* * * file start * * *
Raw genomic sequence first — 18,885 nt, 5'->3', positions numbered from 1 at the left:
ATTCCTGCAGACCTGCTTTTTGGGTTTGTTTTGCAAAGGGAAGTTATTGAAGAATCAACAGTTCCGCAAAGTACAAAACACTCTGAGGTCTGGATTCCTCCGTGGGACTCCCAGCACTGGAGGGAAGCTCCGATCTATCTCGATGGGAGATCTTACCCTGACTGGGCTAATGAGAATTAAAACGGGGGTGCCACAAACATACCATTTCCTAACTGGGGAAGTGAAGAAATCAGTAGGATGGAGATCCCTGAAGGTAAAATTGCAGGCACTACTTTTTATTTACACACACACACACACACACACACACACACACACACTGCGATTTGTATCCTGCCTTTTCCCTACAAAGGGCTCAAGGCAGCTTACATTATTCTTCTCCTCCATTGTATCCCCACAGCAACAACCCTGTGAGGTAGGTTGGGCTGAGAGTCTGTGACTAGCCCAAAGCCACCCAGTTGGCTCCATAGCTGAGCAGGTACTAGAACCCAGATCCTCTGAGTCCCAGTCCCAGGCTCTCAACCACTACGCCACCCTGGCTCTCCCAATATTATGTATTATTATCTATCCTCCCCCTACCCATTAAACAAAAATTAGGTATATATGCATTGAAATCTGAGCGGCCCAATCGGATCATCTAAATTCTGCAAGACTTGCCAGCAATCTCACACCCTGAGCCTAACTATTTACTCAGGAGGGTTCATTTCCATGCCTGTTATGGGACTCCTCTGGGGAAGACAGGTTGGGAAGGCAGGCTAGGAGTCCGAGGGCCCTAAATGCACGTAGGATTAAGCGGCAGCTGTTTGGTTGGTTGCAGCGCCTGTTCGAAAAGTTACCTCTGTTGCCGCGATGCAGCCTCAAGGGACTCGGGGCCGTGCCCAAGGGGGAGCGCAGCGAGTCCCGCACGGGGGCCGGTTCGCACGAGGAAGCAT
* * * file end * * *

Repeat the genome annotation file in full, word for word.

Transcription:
Raw genomic sequence first — 18,885 nt, 5'->3', positions numbered from 1 at the left:
ATTCCTGCAGACCTGCTTTTTGGGTTTGTTTTGCAAAGGGAAGTTATTGAAGAATCAACAGTTCCGCAAAGTACAAAACACTCTGAGGTCTGGATTCCTCCGTGGGACTCCCAGCACTGGAGGGAAGCTCCGATCTATCTCGATGGGAGATCTTACCCTGACTGGGCTAATGAGAATTAAAACGGGGGTGCCACAAACATACCATTTCCTAACTGGGGAAGTGAAGAAATCAGTAGGATGGAGATCCCTGAAGGTAAAATTGCAGGCACTACTTTTTATTTACACACACACACACACACACACACACACACACACACTGCGATTTGTATCCTGCCTTTTCCCTACAAAGGGCTCAAGGCAGCTTACATTATTCTTCTCCTCCATTGTATCCCCACAGCAACAACCCTGTGAGGTAGGTTGGGCTGAGAGTCTGTGACTAGCCCAAAGCCACCCAGTTGGCTCCATAGCTGAGCAGGTACTAGAACCCAGATCCTCTGAGTCCCAGTCCCAGGCTCTCAACCACTACGCCACCCTGGCTCTCCCAATATTATGTATTATTATCTATCCTCCCCCTACCCATTAAACAAAAATTAGGTATATATGCATTGAAATCTGAGCGGCCCAATCGGATCATCTAAATTCTGCAAGACTTGCCAGCAATCTCACACCCTGAGCCTAACTATTTACTCAGGAGGGTTCATTTCCATGCCTGTTATGGGACTCCTCTGGGGAAGACAGGTTGGGAAGGCAGGCTAGGAGTCCGAGGGCCCTAAATGCACGTAGGATTAAGCGGCAGCTGTTTGGTTGGTTGCAGCGCCTGTTCGAAAAGTTACCTCTGTTGCCGCGATGCAGCCTCAAGGGACTCGGGGCCGTGCCCAAGGGGGAGCGCAGCGAGTCCCGCACGGGGGCCGGTTCGCACGAGGAAGCAT